Archive for May, 2010

It looks like the New York Times is serious about charging for online content. The paper’s editor in chief Bill Keller has discussed his plans to adopt a metered model for online content. The plan would only charge so-called heavy users of the website. Most people would be allowed to go on through to the content without paying. However, subscribers to the print edition will get access to the website at no additional charge. The changes will go into effect in January.

Keller prefers this system as it is less restrictive than a traditional "pay wall" model. "Under our metered model, basically people who use as their newspaper, who read a lot and depend on it, will be asked to pay a small subscription price,” said Keller. The plan will also make some of the most popular content available freely to everyone in order to drive traffic and encourage subscriptions.

Do you think it can work? We imagine they will be tracking users via IP addresses and that could be easy to spoof. The Wall Street Journal makes quite a bit selling an online subscription, but their content is mainly aimed at business people with expense accounts. Do you read more than a few articles per month on the Times’ website?


LCD TVs with LED backlighting are relatively new, so we fully expect to pay a pricing premium over those which use fluorescent lighting from tubes. But if history tells us anything, it’s that prices tend to creep downwards over time. That isn’t necessarily the case here. Citing sources from packaging houses, DigiTimes reports that LED backlight products may see price hikes to the tune of 5-10 percent.

Ironically enough, it’s the strong market demand that’s driving prices in the wrong direction. LED chip makers have said that they raise prices for rush orders, sometimes by as much as 10 percent. Genesis Photonics, for example, has already hiked up the prices for its green LED epitaxy wafers, while Huga Optotech, Tekcore, and possibly Formosa Epitaxy all plan to do the same.

What impact this will have on the LED TV market remains to be seen. Some vendors are expecting LED-backlit LCD TVs to see a 20-25 percent total market penetration in 2010, but not everyone agrees. Market observers are a little more conservative in their estimates, predicting 15 penetration for LED-backlit models. In addition, there’s the possibility of oversupply of LEDs as chip makers increase new capacities in the third quarter, observers warn.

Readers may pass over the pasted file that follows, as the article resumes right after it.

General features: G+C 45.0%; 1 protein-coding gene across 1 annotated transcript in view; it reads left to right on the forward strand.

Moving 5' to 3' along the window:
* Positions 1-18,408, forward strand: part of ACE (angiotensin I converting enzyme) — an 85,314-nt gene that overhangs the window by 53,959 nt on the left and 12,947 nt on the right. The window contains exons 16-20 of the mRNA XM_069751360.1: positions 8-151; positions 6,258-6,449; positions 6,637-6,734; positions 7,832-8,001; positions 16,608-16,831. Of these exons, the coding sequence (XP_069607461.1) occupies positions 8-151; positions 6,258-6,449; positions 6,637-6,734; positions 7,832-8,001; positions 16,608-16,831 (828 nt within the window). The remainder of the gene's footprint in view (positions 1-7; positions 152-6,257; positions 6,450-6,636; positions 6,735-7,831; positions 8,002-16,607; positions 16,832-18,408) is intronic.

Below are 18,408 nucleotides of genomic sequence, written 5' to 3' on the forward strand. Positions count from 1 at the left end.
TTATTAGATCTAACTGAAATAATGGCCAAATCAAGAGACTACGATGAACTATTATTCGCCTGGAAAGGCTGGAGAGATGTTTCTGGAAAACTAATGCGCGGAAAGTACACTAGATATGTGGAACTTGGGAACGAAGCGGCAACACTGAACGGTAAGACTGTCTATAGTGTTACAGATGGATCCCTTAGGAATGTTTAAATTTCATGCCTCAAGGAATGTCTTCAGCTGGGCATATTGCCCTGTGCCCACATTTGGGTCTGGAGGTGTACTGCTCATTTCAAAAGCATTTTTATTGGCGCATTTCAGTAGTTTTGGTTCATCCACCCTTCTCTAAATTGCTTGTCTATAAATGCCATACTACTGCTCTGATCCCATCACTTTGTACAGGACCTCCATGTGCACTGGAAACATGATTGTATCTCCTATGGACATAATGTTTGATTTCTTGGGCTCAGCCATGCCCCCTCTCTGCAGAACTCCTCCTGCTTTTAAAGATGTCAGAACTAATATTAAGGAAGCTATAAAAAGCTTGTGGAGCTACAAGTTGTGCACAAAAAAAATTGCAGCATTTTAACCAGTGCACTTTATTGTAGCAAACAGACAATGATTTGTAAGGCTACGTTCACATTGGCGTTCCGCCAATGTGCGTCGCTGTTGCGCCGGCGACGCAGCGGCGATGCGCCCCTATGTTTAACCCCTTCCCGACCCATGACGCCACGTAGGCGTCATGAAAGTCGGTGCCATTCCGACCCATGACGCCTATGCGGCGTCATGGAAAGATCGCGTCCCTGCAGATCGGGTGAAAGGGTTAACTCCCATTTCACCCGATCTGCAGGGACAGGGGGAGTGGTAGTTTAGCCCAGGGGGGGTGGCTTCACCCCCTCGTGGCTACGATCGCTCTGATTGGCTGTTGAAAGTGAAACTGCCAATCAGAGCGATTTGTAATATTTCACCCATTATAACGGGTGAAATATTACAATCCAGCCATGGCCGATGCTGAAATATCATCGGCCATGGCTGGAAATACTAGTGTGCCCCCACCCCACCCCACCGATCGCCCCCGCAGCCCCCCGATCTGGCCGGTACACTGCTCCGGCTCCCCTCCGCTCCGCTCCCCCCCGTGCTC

Networking specialist Cisco this week reported its third quarter earnings for the period ended May 1, 2010, noting third quarter net sales of $10.4 billion. Net income (GAAP) came out to $2.2 billion, or $0.37 per share, while non-GAAP net income reached $2.5 billion, or $0.42 per share.

"Our financial results were outstanding, achieving record level revenue and earnings per share results. We witnessed a return to strong balanced growth across geographies, products and customer segments that we haven’t seen since before the global economic challenges began. We emerge from this downturn gaining market share, a larger share of the total wallet spend of our customers, dramatically improved customer relations as a trusted technology and business partner, and having next-generation products in almost every product category. It is clear that our game plan for how to handle economic downturns is hitting on all cylinders," said John Chambers, chairman and CEO of Cisco.

Chambers went on to say that Cisco’s operations exceeded expectations in every measurement perspective, including revenues, earnings per share, new products, successful acquisitions, and internal startups. In other words, it was a heck of a quarter for Cisco.

Much more here.

In an official blog post on Thursday, Skype announced it is previewing a brand new version of its VoIP software which, among other things, supports group video calling for up to 5 people.

"With the latest version, you’ll be able to bring the whole family together for a chat, for lunch, or even a birthday," Skype wrote. "You’ll be able to spend quality time with your best friends, planning a trip, or even hosting a book club. And you’ll be able to meet with colleagues from across the world without leaving your desk."

Skype made sure to emphasize that its video calling is currently in beta, meaning "there might be a few rough edges, and that it might not work perfectly every time." And to take advantage of group video calls, everyone in your party has to be running the new version.

Skype Download

Image Credit: Skype

The Onlive cloud-based game streaming service hasn’t even launched in the US yet, but plans are already being laid for a European version of the service. British Telecom has committed to taking a 2.6 percent stake in the Onlive product. In return, British Telecom will receive exclusive rights to bundle the gaming service with its broadband internet packages. Onlive will also be available as a separate purchase to users of other telecoms.

Onlive probises to deliver high quality 3D gaming to various devices with weaker hardware. This could included inexpensive laptops, mobile phones, or even TVs. A Beta test has been underway in the US, and a final release is supposed to happen next month. It’s unclear if Onlive will be striking any special deals with US ISPs.

Onlive has been trying to gain a foothold in Europe since 2009, and has even gone so far as to set up data centers to test the service. Tests have been run in several countries with the aim of having different data presences in each country because of regulatory concerns. Resolution may not be what PC gamers are used to, but it might find its audience. Would you subscribe to Onlive?


 Page 3 of 6 « 1  2  3  4  5 » ...  Last »